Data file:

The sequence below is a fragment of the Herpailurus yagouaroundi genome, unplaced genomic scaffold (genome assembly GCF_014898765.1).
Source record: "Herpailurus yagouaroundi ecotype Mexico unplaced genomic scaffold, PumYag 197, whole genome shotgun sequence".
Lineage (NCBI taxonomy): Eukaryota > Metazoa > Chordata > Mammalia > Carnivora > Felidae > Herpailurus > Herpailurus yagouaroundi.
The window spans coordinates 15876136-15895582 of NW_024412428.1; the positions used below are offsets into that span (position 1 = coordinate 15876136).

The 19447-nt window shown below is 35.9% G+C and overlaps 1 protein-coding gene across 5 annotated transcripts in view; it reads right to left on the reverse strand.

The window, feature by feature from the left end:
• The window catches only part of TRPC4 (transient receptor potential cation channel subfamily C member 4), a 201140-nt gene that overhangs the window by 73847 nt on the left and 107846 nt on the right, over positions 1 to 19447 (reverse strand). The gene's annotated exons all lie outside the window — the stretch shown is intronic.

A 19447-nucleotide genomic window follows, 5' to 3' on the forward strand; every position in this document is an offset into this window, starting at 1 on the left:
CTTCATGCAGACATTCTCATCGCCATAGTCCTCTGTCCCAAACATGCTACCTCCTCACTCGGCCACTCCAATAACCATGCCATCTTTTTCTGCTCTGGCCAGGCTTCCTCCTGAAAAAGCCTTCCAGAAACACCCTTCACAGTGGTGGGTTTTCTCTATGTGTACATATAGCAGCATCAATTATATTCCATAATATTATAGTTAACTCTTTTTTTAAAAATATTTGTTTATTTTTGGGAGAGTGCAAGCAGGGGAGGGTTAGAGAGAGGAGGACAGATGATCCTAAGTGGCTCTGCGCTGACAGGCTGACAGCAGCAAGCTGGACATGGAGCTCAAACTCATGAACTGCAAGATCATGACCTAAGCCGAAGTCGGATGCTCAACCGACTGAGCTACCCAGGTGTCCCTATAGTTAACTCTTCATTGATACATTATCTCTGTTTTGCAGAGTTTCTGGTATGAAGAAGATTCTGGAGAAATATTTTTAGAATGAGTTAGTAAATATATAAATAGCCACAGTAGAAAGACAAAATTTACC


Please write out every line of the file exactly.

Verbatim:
The sequence below is a fragment of the Herpailurus yagouaroundi genome, unplaced genomic scaffold (genome assembly GCF_014898765.1).
Source record: "Herpailurus yagouaroundi ecotype Mexico unplaced genomic scaffold, PumYag 197, whole genome shotgun sequence".
Lineage (NCBI taxonomy): Eukaryota > Metazoa > Chordata > Mammalia > Carnivora > Felidae > Herpailurus > Herpailurus yagouaroundi.
The window spans coordinates 15876136-15895582 of NW_024412428.1; the positions used below are offsets into that span (position 1 = coordinate 15876136).

The 19447-nt window shown below is 35.9% G+C and overlaps 1 protein-coding gene across 5 annotated transcripts in view; it reads right to left on the reverse strand.

The window, feature by feature from the left end:
• The window catches only part of TRPC4 (transient receptor potential cation channel subfamily C member 4), a 201140-nt gene that overhangs the window by 73847 nt on the left and 107846 nt on the right, over positions 1 to 19447 (reverse strand). The gene's annotated exons all lie outside the window — the stretch shown is intronic.

A 19447-nucleotide genomic window follows, 5' to 3' on the forward strand; every position in this document is an offset into this window, starting at 1 on the left:
CTTCATGCAGACATTCTCATCGCCATAGTCCTCTGTCCCAAACATGCTACCTCCTCACTCGGCCACTCCAATAACCATGCCATCTTTTTCTGCTCTGGCCAGGCTTCCTCCTGAAAAAGCCTTCCAGAAACACCCTTCACAGTGGTGGGTTTTCTCTATGTGTACATATAGCAGCATCAATTATATTCCATAATATTATAGTTAACTCTTTTTTTAAAAATATTTGTTTATTTTTGGGAGAGTGCAAGCAGGGGAGGGTTAGAGAGAGGAGGACAGATGATCCTAAGTGGCTCTGCGCTGACAGGCTGACAGCAGCAAGCTGGACATGGAGCTCAAACTCATGAACTGCAAGATCATGACCTAAGCCGAAGTCGGATGCTCAACCGACTGAGCTACCCAGGTGTCCCTATAGTTAACTCTTCATTGATACATTATCTCTGTTTTGCAGAGTTTCTGGTATGAAGAAGATTCTGGAGAAATATTTTTAGAATGAGTTAGTAAATATATAAATAGCCACAGTAGAAAGACAAAATTTACC